Treatment at regional centers 

As laws have changed and legislators have focused on sex offenders, more people are being kept in prison for longer or in the state's regional centers' sex offender treatment programs. 

Today, more than 18 percent of Nebraska inmates have a sex offense as their most serious crime. It's the biggest category of offenses, with drugs coming in second at 12.9 percent. 

In addition, the state run regional centers, which historically cared for people with serious mental illness, have been converted to sex offender treatment programs. In fact more than half the adults at Lincoln and Norfolk regional centers are sex offenders deemed too dangerous to return to the community without treatment. 

Each year, mental health boards commit a dozen or more people about to get out of prison to the Norfolk Regional Center because they have served their sentences, but are considered dangerous sex offenders. 

About 85 men are in the Norfolk center's program, at a cost of about $15.8 million last fiscal year. Norfolk’s entire mission is sex offender treatment and the men generally stay there for several years. 

When they have finished the Norfolk program, people move to the next step, a sex offender program at the Lincoln Regional Center, which can house 85 people and in November had 78 patients, including three women. The cost was about $9.9 million last fiscal year. 

When people in the Lincoln center's treatment program are ready to move out on their own, the local mental health board sometimes requires outpatient treatment. 

Many of these people stay in Lincoln and use Paine’s program. 

A public safety net 

Programs like Paine’s provide transition for the client and a safety net for the public, said Shannon Black, a psychologist with the Lincoln Regional Center program. 

Paine’s program helps clients adjust to life outside an institution. 

For example, if someone loses a job and is trying to make ends meet, the added stress of not having a job could result in a crime being committed again. "We want to make sure they have the support, have someone who can talk with them," Black said. 

Programs like STOP are also a safety net for the public.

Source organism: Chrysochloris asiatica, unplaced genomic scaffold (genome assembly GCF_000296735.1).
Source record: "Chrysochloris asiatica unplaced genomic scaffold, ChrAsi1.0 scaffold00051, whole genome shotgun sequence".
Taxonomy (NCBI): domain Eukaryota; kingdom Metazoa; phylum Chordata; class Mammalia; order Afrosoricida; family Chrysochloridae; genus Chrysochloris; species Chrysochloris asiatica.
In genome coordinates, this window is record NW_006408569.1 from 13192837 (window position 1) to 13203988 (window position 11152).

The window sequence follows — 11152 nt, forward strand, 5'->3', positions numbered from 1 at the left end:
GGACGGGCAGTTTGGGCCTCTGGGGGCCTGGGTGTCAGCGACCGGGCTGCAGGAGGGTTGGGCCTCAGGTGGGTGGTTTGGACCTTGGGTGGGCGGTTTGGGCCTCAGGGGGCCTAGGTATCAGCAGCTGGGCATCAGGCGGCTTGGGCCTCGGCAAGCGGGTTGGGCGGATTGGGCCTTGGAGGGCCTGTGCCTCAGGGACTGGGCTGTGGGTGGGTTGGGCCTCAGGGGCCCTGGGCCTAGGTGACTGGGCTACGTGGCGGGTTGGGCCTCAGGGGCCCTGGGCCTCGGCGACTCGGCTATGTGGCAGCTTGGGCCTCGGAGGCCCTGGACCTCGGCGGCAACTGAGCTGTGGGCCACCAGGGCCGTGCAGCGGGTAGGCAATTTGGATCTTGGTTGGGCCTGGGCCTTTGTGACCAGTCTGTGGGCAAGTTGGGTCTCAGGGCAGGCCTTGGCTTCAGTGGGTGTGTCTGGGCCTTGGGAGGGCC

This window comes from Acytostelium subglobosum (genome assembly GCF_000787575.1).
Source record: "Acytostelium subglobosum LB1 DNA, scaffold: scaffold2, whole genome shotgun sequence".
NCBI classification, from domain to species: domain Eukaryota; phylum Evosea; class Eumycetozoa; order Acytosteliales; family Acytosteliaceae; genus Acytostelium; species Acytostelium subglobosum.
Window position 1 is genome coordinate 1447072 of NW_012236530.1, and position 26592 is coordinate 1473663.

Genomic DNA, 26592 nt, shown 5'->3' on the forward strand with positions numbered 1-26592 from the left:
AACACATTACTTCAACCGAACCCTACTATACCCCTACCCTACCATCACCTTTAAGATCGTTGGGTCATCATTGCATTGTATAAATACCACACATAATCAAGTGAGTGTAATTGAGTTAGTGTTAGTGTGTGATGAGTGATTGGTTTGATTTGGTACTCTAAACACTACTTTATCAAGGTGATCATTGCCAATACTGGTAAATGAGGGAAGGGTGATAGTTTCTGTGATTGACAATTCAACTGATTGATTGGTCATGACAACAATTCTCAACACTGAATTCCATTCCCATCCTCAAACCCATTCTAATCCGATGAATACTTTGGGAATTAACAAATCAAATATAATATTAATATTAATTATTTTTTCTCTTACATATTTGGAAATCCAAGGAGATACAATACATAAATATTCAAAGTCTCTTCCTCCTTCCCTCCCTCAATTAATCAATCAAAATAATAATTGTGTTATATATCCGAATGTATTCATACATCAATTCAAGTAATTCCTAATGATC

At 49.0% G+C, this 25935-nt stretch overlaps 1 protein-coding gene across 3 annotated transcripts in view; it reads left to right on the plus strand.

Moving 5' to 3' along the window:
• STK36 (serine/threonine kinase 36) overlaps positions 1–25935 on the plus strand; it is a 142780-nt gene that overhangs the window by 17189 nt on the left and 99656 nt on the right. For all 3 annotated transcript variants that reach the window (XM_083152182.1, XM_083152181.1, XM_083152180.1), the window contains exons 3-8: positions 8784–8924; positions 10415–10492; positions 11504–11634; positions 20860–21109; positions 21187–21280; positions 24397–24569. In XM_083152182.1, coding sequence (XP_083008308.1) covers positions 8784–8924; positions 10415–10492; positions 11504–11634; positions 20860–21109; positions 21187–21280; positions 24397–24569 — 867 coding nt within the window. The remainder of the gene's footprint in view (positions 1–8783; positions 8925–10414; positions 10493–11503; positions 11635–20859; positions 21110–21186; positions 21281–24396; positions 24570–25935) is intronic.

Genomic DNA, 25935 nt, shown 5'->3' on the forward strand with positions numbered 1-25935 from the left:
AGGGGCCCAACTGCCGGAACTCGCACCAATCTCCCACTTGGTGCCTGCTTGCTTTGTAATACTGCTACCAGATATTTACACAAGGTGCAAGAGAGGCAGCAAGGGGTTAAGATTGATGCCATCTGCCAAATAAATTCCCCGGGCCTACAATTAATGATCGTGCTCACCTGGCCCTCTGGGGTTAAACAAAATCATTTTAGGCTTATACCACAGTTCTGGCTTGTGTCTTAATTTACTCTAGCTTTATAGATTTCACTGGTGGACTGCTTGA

Paine understands the risk factors, recognizes when someone is starting to demonstrate high-risk behavior, and she's willing to go back to the mental health board and have someone committed as an inpatient, Black said. 

Where the money comes from 

Paine's STOP program also includes people on probation and parole who have been convicted of sex offenses and are being supervised in the community.  

People convicted of less serious sex offenses, including failure to comply with sex offender registration, are often given probation rather than prison sentences. 

People convicted of sex offenses and nearing the end of their sentences are sometimes released to the parole program and finish their sentences living in the community. 

State tax dollars pick up the costs of sex offenders in prison and in the regional centers. But there’s not always dedicated funding for sex offenders when they move into local communities. 

The state picks up therapy costs for 25 people each year who come from the Lincoln Regional Center to the STOP program. 

For the first time this year, the probation system also has money to pay for outpatient treatment like Paine’s program for people on probation. 

But there is no money for people with low or no income who are on parole, no longer being supervised by the justice system, who have moved from other states or who want to make sure they don’t commit a crime in the first place. 

Historically, Lancaster County picked up those unfunded STOP program therapy costs, but that ended when the county privatized mental health services for very low-income residents and turned them over to Lutheran Family Services in 2013. 

Not all sex offenders are mentally ill